Suzuki and the administration 
a breathing space in which to 
search for another industrial 
group willing to shoulder the 
Santana burden. A senior offi- 


f 


rial in the domestic vehicle 
sector said it was possible that 
a Korean car group could even- 
tually take the place of Suzuki 
in Linares. 


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PuNribed by The financial Times (Europe) 
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Invitation for Prequalification for Patnow II Power Plant - 
Contract No. 6, Electric Power Systems 

VAP, a joint venture company in Poland, has applied for a loan from EBRD. A portion of the proceeds of this loan 
will be used for this contract. On behalf of VAP, Vattenfall Energisystem AB intends to pre qualify suppliers for 
Electric Power Systems. The plant is situated in the center of Poland. The main objective for the project is to 
reconstruct two out of eight units, each with an electrical output of 200 MW. 

The prequalification is valid for a complete functional delivery comprising design, manufacturing, shop testing, 
erection and commissioning, for the following scope of supply: 

Electric power systems tar the two units including unit auxiliary transformers, intermediate and low voltage 
system, uninterruptible systems, operation and protection systems, cabling system and interconnections 
with substations. 

Prequalification is open to firms from any country. 

Applicants may obtain the prequalification documents by calling, writing or faxing to: 

Vattenfall Energisystem AB. Project PatnOw II Attn: Mr Curt Andersson, PO Box 528 S- 16 P is waitinnhu 
Sweden Tel: +46-3 739-7332 Fax: +46-3 739-6294. ' vamngoy. 

The request must clearly state 'Request for Prequalification Documents for Patndw II, Electric Power Systems' 

The documents are available at a non-refondable fee of 50 US dollars. Please make payment by commercial 
cheque or money order to Vattenfall Energisystem AB. Documents will be promptly dispatched by reoistered 
airmail. Vattenfall Energisystem AB will under no circumstances be held responsible for late delivery or loss of 
the documents so delivered. ^ 

The minimum requirement for qualification must be to have successfully carried out. within the last five vears at 
least three projects of a nature and complexity comparable to the proposed contract and to possess a relevant 
international experience. 

The applications are to be delivered not later than May 2. 1994. 

Vattenfall Energisystem AB reserves the right to accept or reject late applications. 

Applicants will be advised, in due course, of the results of their applications. Only companies ouaiifuino 
this prequalification procedure will be invited to tender. M ^ ® 



\% v 

% 


av 


!i 






FINANCIAL TIMES TUESDAY MARCH 15 1994 


EUROPEAN NEWS DIGEST 

Entire Slovak 
cabinet quits 

The entire gover nm ent of the 
Slovak republic resigned yes- 
terday, rejecting an appeal by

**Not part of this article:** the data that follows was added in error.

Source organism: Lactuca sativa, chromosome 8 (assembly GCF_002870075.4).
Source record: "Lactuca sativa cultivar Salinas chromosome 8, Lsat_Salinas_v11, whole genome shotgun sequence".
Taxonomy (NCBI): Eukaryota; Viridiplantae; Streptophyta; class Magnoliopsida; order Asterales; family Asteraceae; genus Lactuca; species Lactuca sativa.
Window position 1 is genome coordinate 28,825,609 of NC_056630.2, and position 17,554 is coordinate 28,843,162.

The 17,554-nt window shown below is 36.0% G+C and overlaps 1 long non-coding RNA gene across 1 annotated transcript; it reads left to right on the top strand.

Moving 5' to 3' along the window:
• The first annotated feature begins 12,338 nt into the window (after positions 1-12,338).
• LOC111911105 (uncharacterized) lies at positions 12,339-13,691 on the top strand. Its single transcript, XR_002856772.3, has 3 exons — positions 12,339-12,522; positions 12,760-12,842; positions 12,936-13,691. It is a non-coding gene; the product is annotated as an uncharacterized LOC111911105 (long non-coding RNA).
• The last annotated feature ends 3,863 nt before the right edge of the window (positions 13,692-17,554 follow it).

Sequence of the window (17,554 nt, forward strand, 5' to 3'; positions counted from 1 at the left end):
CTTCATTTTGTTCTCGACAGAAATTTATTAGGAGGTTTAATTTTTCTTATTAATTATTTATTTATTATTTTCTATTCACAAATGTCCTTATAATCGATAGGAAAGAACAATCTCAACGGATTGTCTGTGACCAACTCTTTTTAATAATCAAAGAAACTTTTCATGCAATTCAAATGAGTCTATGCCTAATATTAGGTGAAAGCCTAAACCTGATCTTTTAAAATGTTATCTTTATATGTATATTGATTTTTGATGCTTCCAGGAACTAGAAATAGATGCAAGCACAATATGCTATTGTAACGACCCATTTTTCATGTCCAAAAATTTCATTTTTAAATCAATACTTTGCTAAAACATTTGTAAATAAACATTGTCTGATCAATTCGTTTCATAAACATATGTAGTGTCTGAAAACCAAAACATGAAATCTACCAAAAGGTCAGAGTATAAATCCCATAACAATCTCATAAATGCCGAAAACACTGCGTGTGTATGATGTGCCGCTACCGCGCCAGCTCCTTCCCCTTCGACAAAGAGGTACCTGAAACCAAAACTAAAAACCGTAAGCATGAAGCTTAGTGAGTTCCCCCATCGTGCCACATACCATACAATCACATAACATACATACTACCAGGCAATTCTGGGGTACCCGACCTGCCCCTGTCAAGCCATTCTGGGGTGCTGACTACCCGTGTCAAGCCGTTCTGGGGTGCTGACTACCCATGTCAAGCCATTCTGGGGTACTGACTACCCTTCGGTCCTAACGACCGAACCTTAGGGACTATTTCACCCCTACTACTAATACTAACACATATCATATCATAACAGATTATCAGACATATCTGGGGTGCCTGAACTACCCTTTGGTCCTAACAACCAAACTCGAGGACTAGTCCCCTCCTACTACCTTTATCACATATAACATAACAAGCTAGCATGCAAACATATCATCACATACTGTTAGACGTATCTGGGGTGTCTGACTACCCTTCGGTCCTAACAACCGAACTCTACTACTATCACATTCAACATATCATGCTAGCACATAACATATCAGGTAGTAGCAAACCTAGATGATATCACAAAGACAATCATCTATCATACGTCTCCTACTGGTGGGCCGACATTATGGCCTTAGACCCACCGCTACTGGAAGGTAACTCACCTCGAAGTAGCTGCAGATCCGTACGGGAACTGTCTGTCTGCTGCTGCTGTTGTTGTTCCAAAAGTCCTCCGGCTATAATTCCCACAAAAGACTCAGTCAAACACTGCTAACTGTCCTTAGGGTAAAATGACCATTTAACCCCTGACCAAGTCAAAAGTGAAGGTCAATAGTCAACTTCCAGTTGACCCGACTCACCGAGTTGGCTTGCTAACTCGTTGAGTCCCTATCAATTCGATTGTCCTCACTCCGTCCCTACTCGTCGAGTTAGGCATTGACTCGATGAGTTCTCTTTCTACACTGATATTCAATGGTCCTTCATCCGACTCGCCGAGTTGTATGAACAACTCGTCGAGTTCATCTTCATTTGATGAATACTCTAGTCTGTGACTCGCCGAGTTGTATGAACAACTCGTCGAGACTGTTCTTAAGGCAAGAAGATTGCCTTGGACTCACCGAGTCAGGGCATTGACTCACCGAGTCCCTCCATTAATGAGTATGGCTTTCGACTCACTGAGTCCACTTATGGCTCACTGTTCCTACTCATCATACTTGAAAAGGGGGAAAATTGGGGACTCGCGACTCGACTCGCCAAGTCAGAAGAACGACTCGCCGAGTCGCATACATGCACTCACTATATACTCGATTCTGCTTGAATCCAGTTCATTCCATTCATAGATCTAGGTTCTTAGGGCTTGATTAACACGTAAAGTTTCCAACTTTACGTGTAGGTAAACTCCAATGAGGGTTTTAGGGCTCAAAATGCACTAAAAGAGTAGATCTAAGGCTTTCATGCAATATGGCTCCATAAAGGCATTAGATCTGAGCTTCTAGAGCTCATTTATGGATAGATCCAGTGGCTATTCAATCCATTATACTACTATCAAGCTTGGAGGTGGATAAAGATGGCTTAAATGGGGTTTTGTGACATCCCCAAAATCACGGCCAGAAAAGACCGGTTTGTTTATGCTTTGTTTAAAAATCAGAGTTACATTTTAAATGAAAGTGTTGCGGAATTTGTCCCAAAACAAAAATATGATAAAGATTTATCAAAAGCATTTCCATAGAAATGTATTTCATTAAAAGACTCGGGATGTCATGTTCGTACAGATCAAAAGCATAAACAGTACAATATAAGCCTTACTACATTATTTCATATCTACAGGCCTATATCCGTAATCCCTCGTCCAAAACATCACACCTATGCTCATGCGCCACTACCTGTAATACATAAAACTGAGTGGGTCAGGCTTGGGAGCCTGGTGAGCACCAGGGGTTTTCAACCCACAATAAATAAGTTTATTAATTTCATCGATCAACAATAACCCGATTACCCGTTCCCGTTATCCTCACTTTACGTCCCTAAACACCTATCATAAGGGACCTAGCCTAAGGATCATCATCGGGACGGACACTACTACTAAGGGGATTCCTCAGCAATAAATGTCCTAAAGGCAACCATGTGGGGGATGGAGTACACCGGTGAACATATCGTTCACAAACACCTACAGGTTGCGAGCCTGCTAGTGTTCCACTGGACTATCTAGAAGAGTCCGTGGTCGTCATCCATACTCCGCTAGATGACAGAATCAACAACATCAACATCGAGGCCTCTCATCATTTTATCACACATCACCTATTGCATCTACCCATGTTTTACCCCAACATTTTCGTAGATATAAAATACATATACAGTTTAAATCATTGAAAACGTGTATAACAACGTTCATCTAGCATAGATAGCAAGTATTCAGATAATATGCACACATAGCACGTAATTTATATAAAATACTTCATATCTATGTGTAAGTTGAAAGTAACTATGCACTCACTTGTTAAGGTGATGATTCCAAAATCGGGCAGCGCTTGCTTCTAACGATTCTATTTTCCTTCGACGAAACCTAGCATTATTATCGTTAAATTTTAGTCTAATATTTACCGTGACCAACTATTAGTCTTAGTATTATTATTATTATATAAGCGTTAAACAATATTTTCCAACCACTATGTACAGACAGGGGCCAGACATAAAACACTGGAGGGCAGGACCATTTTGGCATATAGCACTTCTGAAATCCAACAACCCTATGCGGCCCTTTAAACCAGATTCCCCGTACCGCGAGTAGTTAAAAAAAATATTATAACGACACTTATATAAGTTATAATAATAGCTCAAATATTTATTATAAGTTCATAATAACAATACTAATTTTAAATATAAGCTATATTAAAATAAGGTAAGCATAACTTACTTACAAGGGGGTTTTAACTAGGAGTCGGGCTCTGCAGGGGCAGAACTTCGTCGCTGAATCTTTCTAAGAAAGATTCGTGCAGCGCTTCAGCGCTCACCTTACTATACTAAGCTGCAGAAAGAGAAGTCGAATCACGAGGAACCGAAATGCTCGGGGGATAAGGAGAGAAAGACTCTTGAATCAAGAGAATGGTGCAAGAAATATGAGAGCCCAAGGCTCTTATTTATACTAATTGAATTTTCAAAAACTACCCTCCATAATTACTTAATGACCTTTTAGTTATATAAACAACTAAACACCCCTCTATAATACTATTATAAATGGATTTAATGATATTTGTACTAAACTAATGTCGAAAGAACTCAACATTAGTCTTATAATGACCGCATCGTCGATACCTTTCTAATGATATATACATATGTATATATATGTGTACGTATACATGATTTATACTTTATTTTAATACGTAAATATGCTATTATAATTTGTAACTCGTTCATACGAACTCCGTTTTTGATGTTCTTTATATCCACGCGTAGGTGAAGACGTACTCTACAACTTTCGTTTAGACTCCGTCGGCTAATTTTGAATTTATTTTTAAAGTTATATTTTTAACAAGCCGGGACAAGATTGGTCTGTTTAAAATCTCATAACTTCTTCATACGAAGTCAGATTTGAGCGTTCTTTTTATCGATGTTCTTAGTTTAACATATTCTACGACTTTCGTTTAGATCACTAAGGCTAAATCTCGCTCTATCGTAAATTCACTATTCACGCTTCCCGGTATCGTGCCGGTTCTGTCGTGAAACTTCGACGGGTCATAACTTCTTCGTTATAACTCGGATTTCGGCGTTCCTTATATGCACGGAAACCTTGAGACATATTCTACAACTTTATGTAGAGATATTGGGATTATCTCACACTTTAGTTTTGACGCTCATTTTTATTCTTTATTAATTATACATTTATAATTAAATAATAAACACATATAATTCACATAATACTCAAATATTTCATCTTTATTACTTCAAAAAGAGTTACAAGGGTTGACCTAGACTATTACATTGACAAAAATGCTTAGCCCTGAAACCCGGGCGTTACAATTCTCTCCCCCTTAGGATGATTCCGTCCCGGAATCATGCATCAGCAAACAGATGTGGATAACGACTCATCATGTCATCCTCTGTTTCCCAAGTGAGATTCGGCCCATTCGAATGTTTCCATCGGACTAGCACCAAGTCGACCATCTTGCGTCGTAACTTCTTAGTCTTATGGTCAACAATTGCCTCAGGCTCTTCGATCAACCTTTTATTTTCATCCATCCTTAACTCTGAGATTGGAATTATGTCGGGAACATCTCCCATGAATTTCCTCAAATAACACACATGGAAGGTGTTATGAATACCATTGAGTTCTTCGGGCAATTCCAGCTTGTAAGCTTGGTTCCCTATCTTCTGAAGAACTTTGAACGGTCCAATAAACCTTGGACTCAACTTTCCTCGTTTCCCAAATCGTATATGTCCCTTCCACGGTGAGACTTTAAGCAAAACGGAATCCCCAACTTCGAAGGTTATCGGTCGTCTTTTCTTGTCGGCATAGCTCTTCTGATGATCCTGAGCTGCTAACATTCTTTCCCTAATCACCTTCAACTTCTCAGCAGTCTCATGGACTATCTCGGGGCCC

President Mtehal Kovac to 
remain in office until an 
interim government was 
formed, deposed -prime minis- 
ter Vladimir Medar said. Mr 
Medar (pictured left) lost a 
vote of no-coofideBoe in par- 
liament on Friday after 
months of wrangling with Mr 
Kovac and defections in his 
own party. Leaders of nearly 
all the other parties in parlia- 
ment said they would meet 
la te r yesterday to discuss a 
nominee to farm the new gov- 
ernment and a timetable for 
early elections. Mr Medar said he would return to parliament 
as a deputy to lead bis Movement far a Democratic Slovakia in 
apposition. Tm going back to parliament, and as a deputy I 
will disclose further facts about the practices of the presi- 
dent,” Mr Medar said. Last Wednesday, Mr Kovac gave a 
stinging speech in parifamgn* in which be alluded to corrupt 
practices in Mr Medal's go vernment. The speech helped trig- 
ger the no-confidence vote two days later. Raster. Bratislava. 

Russian coal strikes subside 

Strikes across Russia’s coal industry subsided yesterday as 
miners began to receive wages overdue from December and 
January. However, thousands of workers have yet to return to 
the pits and some union leaders are threatening to turn their 
financial grievances into demands for a new government 
Stoppages took place throughout Russia’s coal regions last 
week. They are also seeking J7bn in state support for the 
debt-ridden Industry. The government has argued that such 
aid would fuel infla tion and pot too much pressure on the 
budget. MOscow is already struggling to keep the deficit down 
to 10 per cent of gross domestic product this year. Miners’ 
leaders wffl meet later this week to decide on any farther 
action. JiUBarshay, Moscow. 

Spanish economy brighter 

There are signs that Spain is emerging from recession but 
its welfare syst em must adapt to survive, Mr Felipe GonzSlez, 
the prime minister, said. A slowdown in the growth of 
registered unemployment last month showed that the econ- 
omy was picking up, he told the Efe news agency. The 
improvement would be seen mainly in exports, tourism and 
construction, he said. Mr Alfredo Pastor, the economy minis- 
ter, reaffirmed expectations of export-led growth of L3 per cent 
this year against negative growth of 1 per cent in 1998. He 
hinted there might be room for further interest rate cuts 
following a half-point cut in the affinal benchmark rate to 8 
per cent earlier this month. Spain’s broad M4 money supply 
fen 6.3 per cent in February- David White, Madrid. 

Norwegian hopes rise 

Improved economic ftmdamentals, easier monetary co n di t ions 
and private sector financial consolidation have paved the. way 
for sustained recovery of Norway’s oil-dependent economy, the 
Organisation for Economic Co-operation and Development 
says. However, str u ct u r a l reforms are needed to improve effi- 
ciency reduce the budget deficit. It predicts real-growth in 
gross domestic product of more than 8 ‘per cent in 1994 and